Eighty-year-old Abner Meecham (Hal Holbrook) is living in a Tennessee nursing home; his son Paul (Walton Goggins), a lawyer, thinks this is the best place for him to be. But the old man is very unhappy there sitting in isolation and refusing to participate in any activities. One day, he just walks out of the place. He shows up at his country farm and is stunned to discover that his son has leased the property to Lonzo Choat (Ray McKinnon) who now lives there with his wife Ludie (Carrie Preston) and his teenage daughter Pamela (Mia Wasikowska). Intending to spend his last days in peace on the farm he loves, Abner is enraged by the idea that the place in now in the hands of a person he views as "white trash." On a visit to his old friend Thurl (Barry Corbin), he learns that Lonzo has been living for years off an insurance settlement for an accident. When Pamela reveals that her father hates barking dogs, Abner takes one back to the farm from Thurl's place. He hunkers down for a long battle of wills in the tenant shack on the farm where his things have been moved.
Abner is a stubborn and inflexible patriarch who has divided the world into good guys and bad guys. He has no capacity or willingness to see gray in his closed world of black and white. Lonzo is an angry and disappointed man whose authority and masculinity are threatened when this intruder shows up and treats him like dirt. He has dreams of turning his life around on this farm and proving everybody wrong who see him as a lazy loser. When pushed too far, Lonzo explodes into a toxic rage which falls upon his wife and daughter. They are saved from further physical harm by Abner, who has a gun among his possessions.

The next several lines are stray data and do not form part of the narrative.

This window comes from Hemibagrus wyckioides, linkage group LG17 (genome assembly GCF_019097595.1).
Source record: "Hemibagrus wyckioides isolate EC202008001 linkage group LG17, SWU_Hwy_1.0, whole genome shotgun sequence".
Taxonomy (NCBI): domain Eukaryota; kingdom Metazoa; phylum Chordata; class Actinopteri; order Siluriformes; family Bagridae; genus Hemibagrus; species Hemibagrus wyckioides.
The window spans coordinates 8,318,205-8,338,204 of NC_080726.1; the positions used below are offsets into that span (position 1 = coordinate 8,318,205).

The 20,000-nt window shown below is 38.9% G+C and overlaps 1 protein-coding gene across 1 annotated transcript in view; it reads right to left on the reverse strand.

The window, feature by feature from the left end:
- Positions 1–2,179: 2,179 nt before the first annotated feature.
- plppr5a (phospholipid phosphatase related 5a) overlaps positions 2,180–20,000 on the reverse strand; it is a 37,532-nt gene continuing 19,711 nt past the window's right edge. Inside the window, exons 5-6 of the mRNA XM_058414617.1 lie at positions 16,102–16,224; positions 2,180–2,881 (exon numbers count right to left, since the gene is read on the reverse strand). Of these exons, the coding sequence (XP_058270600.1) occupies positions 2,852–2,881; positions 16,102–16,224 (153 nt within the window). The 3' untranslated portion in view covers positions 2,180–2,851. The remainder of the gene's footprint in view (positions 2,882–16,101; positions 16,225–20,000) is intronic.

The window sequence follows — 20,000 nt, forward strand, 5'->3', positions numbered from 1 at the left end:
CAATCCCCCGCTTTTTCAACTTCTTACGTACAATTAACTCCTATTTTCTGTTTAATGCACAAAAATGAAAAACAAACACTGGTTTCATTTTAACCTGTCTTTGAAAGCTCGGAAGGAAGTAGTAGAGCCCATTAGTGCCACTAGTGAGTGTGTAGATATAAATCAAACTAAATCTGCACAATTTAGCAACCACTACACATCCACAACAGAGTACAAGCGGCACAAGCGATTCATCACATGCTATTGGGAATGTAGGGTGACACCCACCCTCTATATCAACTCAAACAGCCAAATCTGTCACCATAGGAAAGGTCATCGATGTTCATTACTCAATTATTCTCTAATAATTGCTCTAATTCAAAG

That Evening Sun is written and directed by Scott Teems based on a story by William Gay. Although Abner and Lonzo see each other as implacable enemies, they share in common a keen disappointment and guilt over the way their lives have turned out. In the many hours alone in the tenant shack, the old man sorts through old photos and memorabilia. He dreams of his beloved wife and the truth about his role in her death.
In his book The Force of Character and the Lasting Life, James Hillman discusses the role of anger in the last days of many old people:
"Anger could indicate a desire for freedom from the long-lasting patterns of life. It is as if there is a spirit bottled up that doesn't want any longer to be caught in daily trivia, doesn't want to be in a body on this earth. Then the irritability expresses a frustration at having to be here and at waiting so long to leave. My friend Professor Malidoma Some, an initiated elder, says that among his people in Burkina Faso the old ones are generally angry and ill-tempered, irritated by the banalities of the daily round. Part of them is already elsewhere, departed. Their irritation signifies that departure."
However we try to explain Abner's bitterness and anger, it is edifying to watch him struggle with the spiritual practice of letting go. This is one of the hardest things to do, and Scott Teems does it full justice by not refusing to convey the suffering and pain that are wrapped up in being so attached to an idea and a place.
Special features on the DVD include director's "Anti-Commentary"; "That Tennessee Sun..." the making of That Evening Sun; the art & craft of That Evening Sun; cast & crew interviews; and the trailer.